The Wyndham Championship

The Field

The week following a major often doesn’t include a particularly deep field, but with so much talent on the tour right now, in a truncated season, the Wyndham will include plenty of big names, with Brooks Koepka, Justin Rose, Jordan Spieth, Patrick Reed and PGA runner-up Paul Casey all teeing it up. It will be interesting to see how Koepka rebounds from his disappointing finish at the PGA, particularly in light of the remarks he made about Dustin Johnson. Don’t be surprised if Brooks puts the hammer down with big a week at the Wyndham; and keep in mind that Paul Casey went out of his way to say that his wonderful play on Sunday at the PGA was helped by the class Koepka displayed while struggling with his own game in that final round.

The Event

First played in 1938 as the Greater Greensboro Open, The Wyndham Championship is one of the oldest events on the PGA tour. Currently held at the venerable Sedgefield Country Club in Greensboro, NC, Sam Snead won the championship an astounding eight times. In addition to Snead, champions include legendary players such as Ben Hogan, Byron Nelson, Billy Casper, Gary Player, Raymond Floyd, Julius Boros, and Seve Ballesteros. J. T. Poston is the reigning champion, and he will be in the field this week to defend his title.

The Course

Sedgefield Country Club, founded in 1925, is an original Donald Ross design that was updated over the years by notable architects including Gene Hamm and Willard Byrd. In 2007 the course was lengthened to accommodate current equipment, and restored to the original Ross layout by Kris Spence, acclaimed for classic course restorations including Memphis Country Club (Donald Ross), Forsyth Country Club (Tillinghast/Ross), and Mimosa Hills Golf Club (Donald Ross).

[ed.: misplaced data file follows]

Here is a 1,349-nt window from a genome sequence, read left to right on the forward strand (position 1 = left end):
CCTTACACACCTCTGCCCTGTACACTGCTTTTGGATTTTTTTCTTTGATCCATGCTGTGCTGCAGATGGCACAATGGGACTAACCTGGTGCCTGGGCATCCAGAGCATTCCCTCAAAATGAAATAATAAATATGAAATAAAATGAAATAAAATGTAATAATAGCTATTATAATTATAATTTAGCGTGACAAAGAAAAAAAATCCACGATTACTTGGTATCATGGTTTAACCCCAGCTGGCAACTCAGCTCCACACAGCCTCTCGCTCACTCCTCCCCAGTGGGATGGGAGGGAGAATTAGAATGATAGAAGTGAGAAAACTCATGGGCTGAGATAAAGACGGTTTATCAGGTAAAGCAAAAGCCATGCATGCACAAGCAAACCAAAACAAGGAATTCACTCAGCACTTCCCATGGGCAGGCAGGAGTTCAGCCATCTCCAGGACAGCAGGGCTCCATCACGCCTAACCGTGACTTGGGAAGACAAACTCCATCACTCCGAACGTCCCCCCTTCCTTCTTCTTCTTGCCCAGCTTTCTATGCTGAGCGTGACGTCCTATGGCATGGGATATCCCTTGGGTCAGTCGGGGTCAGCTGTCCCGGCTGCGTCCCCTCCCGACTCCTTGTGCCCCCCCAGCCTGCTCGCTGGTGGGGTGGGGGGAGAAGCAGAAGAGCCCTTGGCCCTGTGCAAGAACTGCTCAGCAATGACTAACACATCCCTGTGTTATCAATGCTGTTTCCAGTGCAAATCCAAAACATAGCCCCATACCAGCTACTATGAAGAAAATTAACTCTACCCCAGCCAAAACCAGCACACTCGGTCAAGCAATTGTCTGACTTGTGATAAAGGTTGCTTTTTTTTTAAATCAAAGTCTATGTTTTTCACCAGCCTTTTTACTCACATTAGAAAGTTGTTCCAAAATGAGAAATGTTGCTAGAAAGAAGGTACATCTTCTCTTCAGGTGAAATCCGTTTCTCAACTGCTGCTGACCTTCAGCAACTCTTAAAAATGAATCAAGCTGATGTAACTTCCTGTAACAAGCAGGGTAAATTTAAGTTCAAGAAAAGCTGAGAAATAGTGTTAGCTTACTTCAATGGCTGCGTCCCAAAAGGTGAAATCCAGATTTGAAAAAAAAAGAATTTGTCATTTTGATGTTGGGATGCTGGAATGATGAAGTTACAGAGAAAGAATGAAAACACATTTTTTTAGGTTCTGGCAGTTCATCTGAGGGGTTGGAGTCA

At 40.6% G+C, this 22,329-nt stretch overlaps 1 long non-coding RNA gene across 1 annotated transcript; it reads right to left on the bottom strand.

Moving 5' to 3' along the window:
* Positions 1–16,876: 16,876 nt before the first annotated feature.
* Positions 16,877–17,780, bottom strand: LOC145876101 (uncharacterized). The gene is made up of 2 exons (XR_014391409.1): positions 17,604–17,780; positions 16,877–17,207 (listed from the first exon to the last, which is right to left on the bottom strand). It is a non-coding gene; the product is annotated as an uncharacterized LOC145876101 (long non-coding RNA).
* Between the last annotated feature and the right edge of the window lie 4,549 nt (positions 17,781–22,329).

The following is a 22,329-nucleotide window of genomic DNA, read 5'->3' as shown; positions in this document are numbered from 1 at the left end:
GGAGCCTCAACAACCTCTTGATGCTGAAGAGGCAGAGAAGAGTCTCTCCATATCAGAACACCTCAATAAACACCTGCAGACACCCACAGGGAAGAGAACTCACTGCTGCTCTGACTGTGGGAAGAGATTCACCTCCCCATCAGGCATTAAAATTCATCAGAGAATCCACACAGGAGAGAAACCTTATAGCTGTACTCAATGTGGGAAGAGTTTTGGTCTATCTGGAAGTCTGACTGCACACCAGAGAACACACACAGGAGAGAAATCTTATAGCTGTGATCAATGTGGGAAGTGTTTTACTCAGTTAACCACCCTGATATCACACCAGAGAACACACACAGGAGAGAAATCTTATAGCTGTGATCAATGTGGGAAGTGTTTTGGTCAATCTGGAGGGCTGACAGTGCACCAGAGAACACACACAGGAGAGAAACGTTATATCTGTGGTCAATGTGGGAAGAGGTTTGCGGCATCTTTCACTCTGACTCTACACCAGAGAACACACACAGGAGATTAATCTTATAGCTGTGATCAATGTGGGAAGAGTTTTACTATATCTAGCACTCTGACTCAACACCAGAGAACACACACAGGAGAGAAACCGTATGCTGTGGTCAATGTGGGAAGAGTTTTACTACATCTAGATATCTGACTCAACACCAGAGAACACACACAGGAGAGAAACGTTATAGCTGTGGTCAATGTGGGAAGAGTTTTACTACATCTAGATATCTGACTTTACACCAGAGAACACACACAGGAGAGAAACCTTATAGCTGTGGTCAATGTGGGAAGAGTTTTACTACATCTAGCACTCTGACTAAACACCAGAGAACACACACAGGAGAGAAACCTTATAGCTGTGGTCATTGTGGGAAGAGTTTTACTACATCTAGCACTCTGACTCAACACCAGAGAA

Find detailed course information here.

Share this Article:

2020 Tour Update-PGA Championship Preview

TPC Harding Park, San Francisco CA
TPC Harding Park, San Francisco CA

3M Open

The 3M Open at TPC Twin Cities in Blaine, Minnesota, closed out July with tour journeyman Michael Thompson winning at 19 under par, two shots ahead of runner up, Andrew Long. The win was Thomson’s second tour victory, the first one at the Honda all the way back in 2013. The 2020 season has been difficult for Thomson, making the cut in only 8 of 17 events, but a top 10 at the Heritage in June was a sign that his game was starting to come around. Proving that hard work and fortitude can pay off, Thomson secured a two-year tour exemption along with entry into this week’s PGA Championship at Harding Park and the U.S. Open at Winged Foot in September. In an emotional interview following the final round, Thomson credited his wife, Rachel, for keeping his confidence up and believing in him when things got tough, saying “My wife has been a rock for me.”

WGC FedEx St. Jude Invitational

August opened up with the WGC FedEx St. Jude Invitational, and saw Justin Thomas mount a dramatic come from behind charge to victory with the legendary ‘Bones’ Mackey on his bag. Everyone expected the hard as nails Brooks Koepka to come away with the win, but the pressure Thomas applied seemed to shake a normally unflappable Koepka and he ended with a double bogey six on the last hole, finishing runner-up. This victory gave Thomas a 713-point lead in the FedEx Cup standings over Webb Simpson, currently in the second spot.

Tiger Woods

After a rocky showing at the Memorial Tournament, questions have again started to bubble up with regard to Tiger’s back. Before starting the Memorial, Tiger put the kibosh on speculation about the condition of his back when he said that his delayed return to tournament play was strictly due to an abundance of caution concerning COVID-19. While Tiger didn’t appear to be in obvious pain at any point in the tournament, his swing didn’t have the fluid freedom we saw at the end of 2019, and a pair of 76’s only add fuel to the rumor mill. Tiger says that he just needed to knock off some rust, and we’ll get to see for sure when he continues his pursuit of Jack’s major championship record this week at Harding Park. Stay tuned.

2020 PGA Championship

The Field